• jnwdmbjnwdmb Member Posts: 99 ■■□□□□□□□□
    I am without a 4 year degree, and started my career over less than 2 years ago while in my early 30's. I worked in manufacturing for nearly 13 years before making the jump to IT. I have completed all of the certifications listed in my profile through studying an average of 15 hours per week (despite being a full time single parent).

    I realize that I am fortunate and have caught some breaks (no disrespect to anyone looking for a job in this market). I do not work in a major metropolitan area, but I am employed despite the bad economy, and I am well above entry level pay. I started getting certs and then tried to take any kind of contract work I could for a few months while interviewing for perm. positions. My childcare situation has limits on the hours I can work and the amount of travel I can do, but I poured myself into it and didnt look back, resulting in a good position with a stable company and a respectable income.

    The point that I am trying to make is that eventually hard work and dedication are rewarded, and both of those factors go much further in determining your success than your age does (in my opinion). There were plenty of times that I could have questioned my decision and become frustrated with the process of being a "newbie", but i stuck it out and hopefully I am just beginning to reap the rewards.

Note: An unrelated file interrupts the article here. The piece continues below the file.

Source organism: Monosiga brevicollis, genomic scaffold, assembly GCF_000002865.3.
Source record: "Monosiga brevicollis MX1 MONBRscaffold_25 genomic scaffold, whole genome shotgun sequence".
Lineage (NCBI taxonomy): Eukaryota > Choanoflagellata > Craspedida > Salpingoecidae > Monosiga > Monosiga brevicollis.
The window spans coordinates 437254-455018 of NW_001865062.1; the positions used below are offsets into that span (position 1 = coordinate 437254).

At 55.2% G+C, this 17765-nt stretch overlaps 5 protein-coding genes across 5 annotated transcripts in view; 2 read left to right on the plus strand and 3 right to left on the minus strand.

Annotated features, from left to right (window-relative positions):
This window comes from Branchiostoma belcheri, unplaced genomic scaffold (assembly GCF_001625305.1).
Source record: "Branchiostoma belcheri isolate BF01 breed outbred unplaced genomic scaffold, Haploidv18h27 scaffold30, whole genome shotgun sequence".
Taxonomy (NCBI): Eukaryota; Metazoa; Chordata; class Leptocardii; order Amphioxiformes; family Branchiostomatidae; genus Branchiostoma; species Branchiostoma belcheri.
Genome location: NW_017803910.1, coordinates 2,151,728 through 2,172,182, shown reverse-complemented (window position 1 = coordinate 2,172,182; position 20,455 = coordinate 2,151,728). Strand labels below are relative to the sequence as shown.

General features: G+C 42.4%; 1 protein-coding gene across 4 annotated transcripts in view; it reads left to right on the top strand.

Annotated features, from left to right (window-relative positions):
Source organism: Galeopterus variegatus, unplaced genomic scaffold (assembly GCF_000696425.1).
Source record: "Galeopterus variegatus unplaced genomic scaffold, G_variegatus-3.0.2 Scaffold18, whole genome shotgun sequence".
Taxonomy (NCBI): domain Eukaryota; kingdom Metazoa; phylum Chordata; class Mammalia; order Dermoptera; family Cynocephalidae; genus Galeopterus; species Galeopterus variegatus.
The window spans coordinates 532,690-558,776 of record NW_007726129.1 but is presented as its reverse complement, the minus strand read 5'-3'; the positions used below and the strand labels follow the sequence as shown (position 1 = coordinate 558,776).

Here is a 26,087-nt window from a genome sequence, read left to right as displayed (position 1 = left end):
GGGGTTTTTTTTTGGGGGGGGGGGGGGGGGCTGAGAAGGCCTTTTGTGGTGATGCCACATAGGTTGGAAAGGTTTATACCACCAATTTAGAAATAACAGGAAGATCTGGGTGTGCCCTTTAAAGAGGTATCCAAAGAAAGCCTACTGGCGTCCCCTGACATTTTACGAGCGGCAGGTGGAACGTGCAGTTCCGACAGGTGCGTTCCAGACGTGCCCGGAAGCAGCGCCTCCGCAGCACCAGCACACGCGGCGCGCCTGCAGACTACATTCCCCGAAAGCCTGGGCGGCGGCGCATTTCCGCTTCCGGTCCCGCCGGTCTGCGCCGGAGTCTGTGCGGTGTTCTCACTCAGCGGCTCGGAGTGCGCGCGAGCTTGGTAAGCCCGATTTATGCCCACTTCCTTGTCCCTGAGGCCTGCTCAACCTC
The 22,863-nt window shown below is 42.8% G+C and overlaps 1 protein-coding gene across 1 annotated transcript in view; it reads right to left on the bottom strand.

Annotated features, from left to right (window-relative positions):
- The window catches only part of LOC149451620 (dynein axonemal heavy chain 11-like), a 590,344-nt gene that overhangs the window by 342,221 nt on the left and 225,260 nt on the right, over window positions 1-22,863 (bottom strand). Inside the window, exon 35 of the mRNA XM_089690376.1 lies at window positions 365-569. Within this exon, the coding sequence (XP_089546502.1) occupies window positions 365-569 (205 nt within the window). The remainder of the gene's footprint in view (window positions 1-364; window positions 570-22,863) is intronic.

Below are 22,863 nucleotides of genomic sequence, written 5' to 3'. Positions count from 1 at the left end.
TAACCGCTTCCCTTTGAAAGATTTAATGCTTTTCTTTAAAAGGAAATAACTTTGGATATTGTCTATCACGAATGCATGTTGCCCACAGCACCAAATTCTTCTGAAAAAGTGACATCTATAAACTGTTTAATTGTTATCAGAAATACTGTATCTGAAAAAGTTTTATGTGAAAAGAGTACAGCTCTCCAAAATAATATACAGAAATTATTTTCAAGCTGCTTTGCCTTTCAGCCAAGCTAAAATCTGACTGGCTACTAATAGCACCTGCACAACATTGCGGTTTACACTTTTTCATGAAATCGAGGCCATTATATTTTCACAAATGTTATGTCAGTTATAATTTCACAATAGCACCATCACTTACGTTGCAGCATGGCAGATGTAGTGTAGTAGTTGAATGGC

Hopefully you can take something from my story....good luck.
    A+ IT Technician, Network +, Security+
    MCSA:M, MCSE:S
    (MS 270,290,291,293,294,298,299)
    MS Exchange 2003 (70-284)
    MCTS: Server 2K8 Virtualization(70-652 & 70-403)
  • RumpelRumpel Member Posts: 16 ■□□□□□□□□□
    I need to get in, in anyway I can.....so will take any advice (which has been good) I can get.
    I was thinking of A+ and N+ and see how I fair at it, on the basis of not wanting to jump straight in with much bigger course only to think half way though that it isn`t for me.

    Reality tells me I need to get a certificate/qualification within a year, studying about 20hrs per week.

    Thank`s all icon_thumright.gif
  • Samurai004Samurai004 Member Posts: 68 ■■□□□□□□□□
    I was thinking along the lines of A+, N+ and either Security+ or MSCA. How long on average would that take?